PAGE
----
Also underway is the deployment of SS-27 Mod 2 (RS-24) in silos at the Kozelsk division, where they are replacing old SS-19s. The first regiment of 10 RS-24s was scheduled to become operational by the end of this year but appears to have fallen behind schedule with only 4 missiles expected. It has not been announced how many missiles are planned for Kozelsk but it might involve 6 regiments with a total of 60 missiles (a similar number of SS-27 Mod 1s (Topol-M) were installed at Tatishchevo between 1997 and 2013). Since each RS-24 carries 4 warheads compared with the 6 on the SS-19, the number of silo-based warheads will decrease over the next decade.
Another reason for the increase in the latest New START data is probably the long-awaited introduction of the new Borei-class of ballistic missile submarines. The precise loadout status of the first submarines is uncertain, but the first might have been partially or fully loaded by now. The first two boats (Yuri Dolgoruy and Alexander Nevsky) entered service in late-2013 but have been without missiles because of the troubled test-launch performance of their missile (SS-N-32, Bulava), which has failed about half of its test launched since 2005. After fixes were made, a successful launch took place on September 10 from the third Borei SSBN, the Vladimir Monomakh. The Yuri Dolgoruy is scheduled to conduct an operational launch later this month. A total of 8 Borei SSBNs are planned, each with 16 Bulavas, each with 6 warheads, for a total of nearly 100 warheads per boat.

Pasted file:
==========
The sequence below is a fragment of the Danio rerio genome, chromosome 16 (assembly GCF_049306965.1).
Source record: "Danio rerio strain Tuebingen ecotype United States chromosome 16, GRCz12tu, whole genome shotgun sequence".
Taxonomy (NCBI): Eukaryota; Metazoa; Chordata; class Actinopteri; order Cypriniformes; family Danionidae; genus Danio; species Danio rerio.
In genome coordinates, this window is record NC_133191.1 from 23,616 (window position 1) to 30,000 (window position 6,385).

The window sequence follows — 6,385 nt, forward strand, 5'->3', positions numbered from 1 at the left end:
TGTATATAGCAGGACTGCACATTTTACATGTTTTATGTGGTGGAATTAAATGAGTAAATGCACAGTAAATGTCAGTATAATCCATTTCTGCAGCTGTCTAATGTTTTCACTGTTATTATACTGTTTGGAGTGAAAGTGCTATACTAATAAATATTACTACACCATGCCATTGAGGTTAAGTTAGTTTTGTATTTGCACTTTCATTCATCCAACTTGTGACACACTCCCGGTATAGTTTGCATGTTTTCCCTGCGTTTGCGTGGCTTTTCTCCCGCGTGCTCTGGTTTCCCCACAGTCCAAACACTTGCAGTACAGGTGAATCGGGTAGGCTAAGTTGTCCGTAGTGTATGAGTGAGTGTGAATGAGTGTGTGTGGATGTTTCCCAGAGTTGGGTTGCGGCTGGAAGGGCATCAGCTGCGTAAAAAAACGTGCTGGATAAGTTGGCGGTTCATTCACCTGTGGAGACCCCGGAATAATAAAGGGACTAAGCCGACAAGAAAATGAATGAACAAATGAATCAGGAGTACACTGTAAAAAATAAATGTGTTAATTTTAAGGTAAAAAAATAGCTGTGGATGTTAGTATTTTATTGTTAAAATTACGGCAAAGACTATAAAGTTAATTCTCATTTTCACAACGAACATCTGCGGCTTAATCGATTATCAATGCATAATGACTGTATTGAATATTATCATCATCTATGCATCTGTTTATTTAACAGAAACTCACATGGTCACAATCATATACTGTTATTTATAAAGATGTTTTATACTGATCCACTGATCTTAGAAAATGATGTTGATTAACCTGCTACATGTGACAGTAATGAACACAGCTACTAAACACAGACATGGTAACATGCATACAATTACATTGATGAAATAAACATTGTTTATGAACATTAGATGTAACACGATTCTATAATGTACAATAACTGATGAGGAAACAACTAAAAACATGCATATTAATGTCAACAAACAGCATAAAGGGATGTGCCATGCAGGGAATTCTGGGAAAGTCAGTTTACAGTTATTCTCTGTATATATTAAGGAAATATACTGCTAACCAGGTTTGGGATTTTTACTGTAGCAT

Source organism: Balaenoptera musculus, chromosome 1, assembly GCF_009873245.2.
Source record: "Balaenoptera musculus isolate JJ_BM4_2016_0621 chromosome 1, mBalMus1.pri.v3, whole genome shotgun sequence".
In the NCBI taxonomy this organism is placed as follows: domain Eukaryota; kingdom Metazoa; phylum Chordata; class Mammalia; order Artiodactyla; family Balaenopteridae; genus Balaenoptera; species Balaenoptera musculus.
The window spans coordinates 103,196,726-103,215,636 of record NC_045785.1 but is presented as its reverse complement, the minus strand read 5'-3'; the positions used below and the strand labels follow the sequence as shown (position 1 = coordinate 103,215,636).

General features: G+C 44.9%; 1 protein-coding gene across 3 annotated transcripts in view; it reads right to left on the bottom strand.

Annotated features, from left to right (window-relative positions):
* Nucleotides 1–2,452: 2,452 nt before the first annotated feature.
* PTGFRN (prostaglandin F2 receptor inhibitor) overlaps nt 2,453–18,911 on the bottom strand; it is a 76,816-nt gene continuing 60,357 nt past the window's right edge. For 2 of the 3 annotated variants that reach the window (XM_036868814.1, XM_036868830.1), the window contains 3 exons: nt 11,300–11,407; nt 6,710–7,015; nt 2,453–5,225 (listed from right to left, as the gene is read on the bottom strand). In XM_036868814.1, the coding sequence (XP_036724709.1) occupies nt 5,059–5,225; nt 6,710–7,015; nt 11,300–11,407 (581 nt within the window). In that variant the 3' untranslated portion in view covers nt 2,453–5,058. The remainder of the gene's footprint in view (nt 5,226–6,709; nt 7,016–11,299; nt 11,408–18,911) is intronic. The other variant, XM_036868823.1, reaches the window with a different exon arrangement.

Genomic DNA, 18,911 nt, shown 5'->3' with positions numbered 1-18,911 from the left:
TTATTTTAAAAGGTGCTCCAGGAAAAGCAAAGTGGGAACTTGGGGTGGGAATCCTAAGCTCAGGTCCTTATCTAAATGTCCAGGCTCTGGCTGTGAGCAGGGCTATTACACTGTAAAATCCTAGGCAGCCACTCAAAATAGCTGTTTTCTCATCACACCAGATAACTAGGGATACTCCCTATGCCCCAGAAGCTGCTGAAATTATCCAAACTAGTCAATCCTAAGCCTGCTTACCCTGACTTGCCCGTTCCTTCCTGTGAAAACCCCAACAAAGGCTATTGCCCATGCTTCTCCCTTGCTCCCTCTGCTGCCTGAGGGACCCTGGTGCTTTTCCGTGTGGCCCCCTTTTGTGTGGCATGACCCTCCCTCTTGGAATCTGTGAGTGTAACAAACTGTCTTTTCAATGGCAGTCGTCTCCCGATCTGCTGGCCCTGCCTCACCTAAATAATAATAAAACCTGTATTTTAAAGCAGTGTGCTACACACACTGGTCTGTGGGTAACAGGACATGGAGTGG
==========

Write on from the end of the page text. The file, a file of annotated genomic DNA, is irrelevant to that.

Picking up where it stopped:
For the United States, the data shows that the number of warheads deployed on strategic missiles increased slightly since March, by 57 warheads from 1,585 to 1,642. The number of deployed launchers also increased, by 16 from 778 to 794.
The reason for the U.S. increase is not an actual increase of the nuclear arsenal but reflects fluctuations caused by the number of launchers in overhaul at any given time. The biggest effect is caused by SSBNs loading or offloading missiles, most importantly the return to service of the USS West Virginia (SSBN-736) after a refueling overhaul with a load of 24 missiles and approximately 100 warheads.
More details will be come available in December when the State Department is expected to release the detailed unclassified breakdown of the U.S. aggregate data for October.
Overall, however, the U.S. performance under the treaty is better than that of Russia because the data shows that the United States has actually reduced its deployed force structure since 2011: by 158 warheads and 88 launchers. In addition, the U.S. military has also destroyed 124 non-deployed launchers including empty silos and retired bombers.
The better U.S. performance does not indicate that the Pentagon has embarked upon a program of unilateral disarmament. Rather, it reflects that the U.S. nuclear forces structure is much larger than that of Russia and that the U.S. therefore has more work to do before the treaty enters into effect in February 2018.
Conclusions and Recommendations